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10 Bittersweet Songs for Winter

by Renée Wood 2 years ago in playlist

Bon Iver, SYML, Keaton Henson, and More

10 Bittersweet Songs for Winter

Thanksgiving has come and gone, signaling the inevitable return of winter. With days full of family, friends, and happy memories, some nights all you want is to relax and unwind. So, whether it's cozying up by the fireplace or curling up on the windowsill to watch the snow, grab a blanket, a warm drink, and settle in to ten beautiful songs full of emotion.

Whenever this song comes on, I want to take a drive up into the hills. If you don't listen to the lyrics, it almost sounds happy. This song has a deeply personal meaning to the artist, illustrating a conversation between him and his father. It's a piece on grieving and acceptance that will break your heart and piece it back together.

The line to listen for:

"I was too young to understand the flowers slipping from your hands."

I don't trust people that are dry-eyed by the end of this song. All of Henson's work is breath-taking and tragic, but this song blurs the line between personal experience and the universal emotion of heartbreak.

The line to listen for:

"Does his love make your head spin?"

I had the chance to see Vancouver Sleep Clinic earlier this year, and what an experience it was. Tim Bettison's haunting voice compliments Wafia Al-Rikabi's angelic vocals perfectly. "Fading Through" is a song about missing someone dear, a feeling that often accompanies the holiday season.

The line to listen for:

"I'd climb on rooftops to catch a glimpse of the moona fading trail of you."

Okay, I could've put literally any song by Bon Iver. His songs are always full of layers and late-night introspection, but there's something special about snowy winter nights that lends to the feeling of accepted insignificance that Bon Iver explores in "Holocene."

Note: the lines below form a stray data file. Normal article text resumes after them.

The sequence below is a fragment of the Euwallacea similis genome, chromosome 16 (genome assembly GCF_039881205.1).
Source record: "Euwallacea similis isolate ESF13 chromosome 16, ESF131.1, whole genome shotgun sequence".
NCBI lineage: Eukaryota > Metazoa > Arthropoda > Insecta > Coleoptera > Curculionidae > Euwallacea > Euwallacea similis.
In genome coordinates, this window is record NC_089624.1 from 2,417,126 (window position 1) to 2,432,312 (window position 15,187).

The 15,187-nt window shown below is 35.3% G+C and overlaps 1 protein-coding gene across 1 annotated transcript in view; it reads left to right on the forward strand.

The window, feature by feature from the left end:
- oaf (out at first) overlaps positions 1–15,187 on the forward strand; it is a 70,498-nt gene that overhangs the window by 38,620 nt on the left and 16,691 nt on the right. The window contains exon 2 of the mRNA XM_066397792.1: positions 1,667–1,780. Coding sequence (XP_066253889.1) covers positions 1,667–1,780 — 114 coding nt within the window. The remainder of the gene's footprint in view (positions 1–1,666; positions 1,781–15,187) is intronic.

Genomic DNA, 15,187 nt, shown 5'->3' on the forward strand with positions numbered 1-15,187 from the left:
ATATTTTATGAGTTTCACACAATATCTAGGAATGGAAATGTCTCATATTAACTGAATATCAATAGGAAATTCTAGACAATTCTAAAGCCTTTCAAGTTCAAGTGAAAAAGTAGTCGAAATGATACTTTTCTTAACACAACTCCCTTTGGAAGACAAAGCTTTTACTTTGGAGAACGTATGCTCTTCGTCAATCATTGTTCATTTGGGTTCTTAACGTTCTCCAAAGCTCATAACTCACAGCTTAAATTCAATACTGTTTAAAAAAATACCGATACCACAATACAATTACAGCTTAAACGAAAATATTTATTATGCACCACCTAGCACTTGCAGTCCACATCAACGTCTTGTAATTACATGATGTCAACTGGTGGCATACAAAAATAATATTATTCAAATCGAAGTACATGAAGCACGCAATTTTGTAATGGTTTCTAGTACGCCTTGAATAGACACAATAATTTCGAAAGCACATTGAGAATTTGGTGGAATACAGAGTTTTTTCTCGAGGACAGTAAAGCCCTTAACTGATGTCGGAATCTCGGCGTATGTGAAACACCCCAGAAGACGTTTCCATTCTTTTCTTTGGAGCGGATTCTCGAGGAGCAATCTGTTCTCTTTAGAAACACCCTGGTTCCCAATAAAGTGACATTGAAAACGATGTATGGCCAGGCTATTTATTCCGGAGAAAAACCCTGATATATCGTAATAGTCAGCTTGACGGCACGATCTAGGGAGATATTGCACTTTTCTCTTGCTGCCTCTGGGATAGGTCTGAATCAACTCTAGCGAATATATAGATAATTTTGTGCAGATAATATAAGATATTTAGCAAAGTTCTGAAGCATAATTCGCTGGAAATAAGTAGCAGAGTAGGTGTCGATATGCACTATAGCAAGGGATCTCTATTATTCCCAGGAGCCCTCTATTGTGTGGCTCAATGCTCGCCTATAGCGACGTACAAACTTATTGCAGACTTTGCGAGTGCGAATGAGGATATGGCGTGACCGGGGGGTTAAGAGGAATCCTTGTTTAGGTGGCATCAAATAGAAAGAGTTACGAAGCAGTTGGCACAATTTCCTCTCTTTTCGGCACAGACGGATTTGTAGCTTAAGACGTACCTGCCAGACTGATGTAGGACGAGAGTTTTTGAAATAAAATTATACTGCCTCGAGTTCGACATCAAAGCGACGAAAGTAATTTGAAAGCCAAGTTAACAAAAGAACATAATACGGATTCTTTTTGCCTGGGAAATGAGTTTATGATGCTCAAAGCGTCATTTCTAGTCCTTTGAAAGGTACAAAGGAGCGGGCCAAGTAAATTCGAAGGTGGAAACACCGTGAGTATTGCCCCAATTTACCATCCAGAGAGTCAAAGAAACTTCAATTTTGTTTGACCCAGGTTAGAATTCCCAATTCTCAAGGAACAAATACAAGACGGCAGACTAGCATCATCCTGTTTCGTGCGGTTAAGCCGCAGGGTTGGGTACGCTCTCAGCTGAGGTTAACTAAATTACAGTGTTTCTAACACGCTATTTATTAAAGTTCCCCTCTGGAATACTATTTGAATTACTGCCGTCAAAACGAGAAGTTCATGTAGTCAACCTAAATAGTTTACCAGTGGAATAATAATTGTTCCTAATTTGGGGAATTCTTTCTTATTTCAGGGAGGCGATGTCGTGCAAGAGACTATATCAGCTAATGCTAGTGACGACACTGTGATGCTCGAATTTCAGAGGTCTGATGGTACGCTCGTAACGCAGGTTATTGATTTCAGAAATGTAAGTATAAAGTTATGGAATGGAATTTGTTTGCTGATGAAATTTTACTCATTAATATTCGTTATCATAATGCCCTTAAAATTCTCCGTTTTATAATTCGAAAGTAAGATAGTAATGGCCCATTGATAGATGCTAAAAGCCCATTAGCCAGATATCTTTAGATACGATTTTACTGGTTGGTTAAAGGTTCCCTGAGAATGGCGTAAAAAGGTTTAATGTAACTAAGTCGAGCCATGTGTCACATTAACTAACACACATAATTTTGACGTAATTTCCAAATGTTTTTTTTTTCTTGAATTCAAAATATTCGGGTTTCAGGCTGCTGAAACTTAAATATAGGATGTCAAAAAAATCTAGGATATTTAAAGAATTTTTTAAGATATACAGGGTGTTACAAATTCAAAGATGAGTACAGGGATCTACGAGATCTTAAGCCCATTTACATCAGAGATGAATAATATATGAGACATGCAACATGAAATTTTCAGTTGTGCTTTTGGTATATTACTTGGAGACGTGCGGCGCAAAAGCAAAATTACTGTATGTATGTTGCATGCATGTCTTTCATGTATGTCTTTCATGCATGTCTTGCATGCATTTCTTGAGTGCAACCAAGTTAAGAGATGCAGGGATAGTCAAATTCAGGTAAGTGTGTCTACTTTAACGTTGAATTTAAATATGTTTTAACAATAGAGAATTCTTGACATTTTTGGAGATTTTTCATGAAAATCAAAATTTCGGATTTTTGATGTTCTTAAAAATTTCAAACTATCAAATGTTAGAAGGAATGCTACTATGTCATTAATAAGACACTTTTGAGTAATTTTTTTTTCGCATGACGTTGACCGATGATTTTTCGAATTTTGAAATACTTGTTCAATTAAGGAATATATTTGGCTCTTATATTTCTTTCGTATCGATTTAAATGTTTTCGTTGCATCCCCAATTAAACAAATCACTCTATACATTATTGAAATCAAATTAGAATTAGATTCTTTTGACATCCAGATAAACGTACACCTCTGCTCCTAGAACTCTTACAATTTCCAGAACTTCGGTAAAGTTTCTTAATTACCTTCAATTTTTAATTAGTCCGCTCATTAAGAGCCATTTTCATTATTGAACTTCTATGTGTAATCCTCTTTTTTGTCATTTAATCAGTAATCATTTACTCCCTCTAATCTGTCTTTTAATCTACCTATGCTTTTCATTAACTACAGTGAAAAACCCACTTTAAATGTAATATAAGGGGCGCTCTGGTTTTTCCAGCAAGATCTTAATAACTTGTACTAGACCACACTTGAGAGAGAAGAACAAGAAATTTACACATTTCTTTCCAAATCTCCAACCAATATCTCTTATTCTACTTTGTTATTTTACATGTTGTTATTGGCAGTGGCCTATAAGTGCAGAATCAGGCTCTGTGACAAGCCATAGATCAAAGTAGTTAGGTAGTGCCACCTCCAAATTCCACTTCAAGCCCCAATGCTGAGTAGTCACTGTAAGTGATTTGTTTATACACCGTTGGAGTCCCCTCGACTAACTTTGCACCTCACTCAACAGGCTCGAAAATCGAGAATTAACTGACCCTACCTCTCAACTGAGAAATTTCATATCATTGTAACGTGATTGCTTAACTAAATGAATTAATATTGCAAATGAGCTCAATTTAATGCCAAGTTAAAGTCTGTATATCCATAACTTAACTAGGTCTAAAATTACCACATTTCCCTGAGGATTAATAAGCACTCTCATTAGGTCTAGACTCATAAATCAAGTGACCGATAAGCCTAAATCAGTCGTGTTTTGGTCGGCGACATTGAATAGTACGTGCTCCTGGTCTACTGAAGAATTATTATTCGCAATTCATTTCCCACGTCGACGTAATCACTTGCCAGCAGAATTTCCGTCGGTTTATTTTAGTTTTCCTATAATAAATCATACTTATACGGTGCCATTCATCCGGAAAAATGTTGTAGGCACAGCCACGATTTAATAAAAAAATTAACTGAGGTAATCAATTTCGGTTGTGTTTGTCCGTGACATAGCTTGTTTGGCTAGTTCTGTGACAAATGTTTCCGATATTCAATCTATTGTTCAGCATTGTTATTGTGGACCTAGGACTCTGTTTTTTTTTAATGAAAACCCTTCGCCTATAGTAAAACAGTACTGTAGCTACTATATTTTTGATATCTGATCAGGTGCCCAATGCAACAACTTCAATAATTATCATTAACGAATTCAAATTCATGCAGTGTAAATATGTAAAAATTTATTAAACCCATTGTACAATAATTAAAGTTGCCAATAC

The line to listen for:

"...And at once I knew I was not magnificent

Strayed above the highway aisle

(Jagged vacance, thick with ice)

I could see for miles, miles, miles."

The only thing more beautiful than the original is the alternative version, which swaps folksy guitar sound for a more heart-wrenching arrangement of piano and strings.

The line to listen for:

"Does she know that we bleed the same?"

Another song slowed down and set to piano. While the original by Joni Mitchell is irreplaceable, James Blake adds a new layer of depth and emotion to this classic.

The line to listen for:

"I could drink a case of you, darling, and I would still be on my feet."

The combination of folk guitar and descriptive lyrics makes this song... not sad, exactly... but it definitely delivers a healthy dose of nostalgia. Not to mention the accent and style of the song gives it a sense of timelessness.

The line to listen for:

"You will migrate again I know it, but not to me."

Leaving behind something you used to love always creates a mixture of emotions. The Milk Carton Kids perfectly captures this dichotomy. "When it hurts most, it's the right thing."

The line to listen for:

"So when she calls, don't send her my way."

If this song doesn't touch you, the backstory might. Written about a friend of the band who survived the removal of a cancerous brain tumor, it explores the human need for love and support.

This is the message posted on their official website:

"We wrote ‘White Blood’ to explore the idea of needing immunity from disease, sadness, hopelessness or fear, not only in the physical form of white blood cells, but also with simple human love and support. This song is for you, Steven and Wendi, and for anyone else out there that is dealing with difficult physical or mental health circumstances. We are all here for each other."

The line to listen for:

"Giving me your white blood, I need you right here with me."

Hopefully one of these songs made its way onto your winter soundtrack. I've linked my playlist of these songs and more here.

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Renée Wood

Literature major that dislikes most classics. I'm passionate about music, pastries, mental health, and reading. My dream is to one-day live in a stone cottage, raising kids. 

(And by kids, I mean goats.)

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